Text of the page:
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What is the circadian rhythm?
The circadian rhythm consist of a 24 hour cycle where the body functions, reacts and changes differently based on the time of the day (1). It mainly governs the time period of sleepiness and wakefulness, which is greatly influenced by bodily and environmental factors such as day light and darkness.
How the circadian rhythm works - what determines it
There are certain factors that define how our circadian rhythm works - the triggers that make us feel drowsy or to stay alert (2).
Response to light and darkness
The brain responds to daylight and darkness through how we visually capture the amount of light in our environment. Naturally, when night falls, the decrease amount of light gathered will trigger the brain to feel sleepy. Conversely, during day time, the brain is triggered to stay more alert through this period.
Melatonin and Cortisol are hormones that the body produces to aid our bodily functions throughout the day and night. Melatonin is produced in greater amounts at night as it makes the body feel drowsy. On the other hand, Crotisol is produced in the day as it encourages wakefulness and alertness.
Body temperature fluctuates at different parts of the day and with lower activity, typically at night, our body temperature dips when we sleep and rises during our active hours in the day.
The circadian rhythm will shift and evolve based on our daily activities, habits and job requirements. However, certain activites can cause our natural circadian rhythm to go out of sync which can have detrimental effects in the long run.
Generally as we age, our melatonin releases tend to vary, with teens usually feeling more sleepy closer to midnight while adults may feel fatigued well before that. Elderlies will tend to go to bed much earlier and wake up in the wee hours of the morning.
Upsetting the natural circadian rhythm
There are certain factors that cause our circadian rhythm to go out of sync and these are usually results of individual choices and habits (3).
Indefinite sleep schedules
It might be hard for many to stick strictly to a fixed sleep and wake timing. For those who tend to get lesser sleep during weekdays and sleep in more during free time, such as weekends or public holidays will ultimately mess up their circadian rhythm.
As an individual pass through different time zones due to travel, they might find their sleep cycle being thrown into confusion. It takes some time, probably a few days, for the body to adjust back to the current time zone and cycle, but frequent travelling of such arrangements might make take a strain on the body.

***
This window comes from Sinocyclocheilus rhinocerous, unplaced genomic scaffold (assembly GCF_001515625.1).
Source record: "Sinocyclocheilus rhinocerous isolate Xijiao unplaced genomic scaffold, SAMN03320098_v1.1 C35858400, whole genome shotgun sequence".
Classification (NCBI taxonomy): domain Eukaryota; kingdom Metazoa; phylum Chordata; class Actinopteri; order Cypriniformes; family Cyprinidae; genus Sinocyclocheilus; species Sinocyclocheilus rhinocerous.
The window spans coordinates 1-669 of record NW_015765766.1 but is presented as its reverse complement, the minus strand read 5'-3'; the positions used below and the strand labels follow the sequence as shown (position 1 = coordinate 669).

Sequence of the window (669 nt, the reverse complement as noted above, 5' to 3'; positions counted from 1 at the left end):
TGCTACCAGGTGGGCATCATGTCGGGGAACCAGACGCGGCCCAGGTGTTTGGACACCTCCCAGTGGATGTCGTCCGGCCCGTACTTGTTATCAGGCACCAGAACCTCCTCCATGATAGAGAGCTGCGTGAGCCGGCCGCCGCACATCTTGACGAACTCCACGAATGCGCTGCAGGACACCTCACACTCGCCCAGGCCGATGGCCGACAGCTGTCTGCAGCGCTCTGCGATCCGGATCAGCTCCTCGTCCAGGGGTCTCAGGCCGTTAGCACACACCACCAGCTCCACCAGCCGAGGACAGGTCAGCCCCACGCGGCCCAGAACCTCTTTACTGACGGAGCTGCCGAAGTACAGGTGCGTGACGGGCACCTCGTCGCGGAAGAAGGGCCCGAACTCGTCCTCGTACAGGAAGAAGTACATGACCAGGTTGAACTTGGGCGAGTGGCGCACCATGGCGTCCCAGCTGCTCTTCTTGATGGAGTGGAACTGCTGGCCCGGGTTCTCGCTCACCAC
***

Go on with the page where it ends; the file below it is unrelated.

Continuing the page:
Many of us might be guilty of this. Using our electronic devices late into the night while lying in bed might keep our brain alert due to the emission of blue light from the screen. Turn off or turn away from all electronic devices and make your bed room as conducive for sleep as possible.
Night shift workers will have their natural circadian rhythm almost flipped 180 degrees around, where they might be the most alert at work during the wee hours of the night and sleep through the day. This is not how our body is being programmed and over time, shift work disorder might be experienced, where individuals might find it hard to stay awake at night (during their working hours) and find it difficult to fall asleep during the day (after they knock off).
Delayed and advanced sleep phase disorder
People with advanced sleep disorder are morning people or “lark”. They tend to get sleepy early in the evening and tend to wake up very early in the morning. This disorder affects about 1% of people in the middle and older age group. It can also run in the family line.
Delayed sleep disorders are also known as “night owls” who tend to sleep late at night and wake up late into the morning. It affects about 16% of teens and can be attributed to genetics and even personal habits (4).
Negative impacts of disrupted circadian rhythm
Here we will discuss 4 common the negative effects of an out of sync circadian rhythm (5).
If individuals are not sleeping at their designated natural circadian rhythm timing, which can be due to shift work or other factors, might experience periods of wakefulness in the wee hours of the night. The quality and duration of restful sleep will ultimately be negatively impacted.
Insufficient and lack of quality of sleep can lead to weight gain as it encourages the increased release of a appetite inducing hormone called ghrelin. Insufficient sleep can also cause cravings towards high calorie foods and reduced physical activity due to daytime fatigue.
A disrupted circadian rhythm can result in behavioural and cognitive changes which negatively impacts alertness, focus, wakefulness, motor skills and memory. This ultimately results in issues such as workplace errors, drop in work efficiency and even lead to physical injuries.
Mood changes can occur from circadian rhythm disruptions. A research showed that as people are exposed to longer incidences of circadian rhythm disruptions, they have a increased risk of mood disorders such as anxiety and depression.
Read more : Top 10 ways to sleep better, naturally
By : Alvin Ho
B (Eng), MBA, Certified Allied Healthcare/Fitness Professional (EIMS), Master Fitness Trainer / Fitness Nutrition, Resistance & Endurance Training Specialist (NFPT)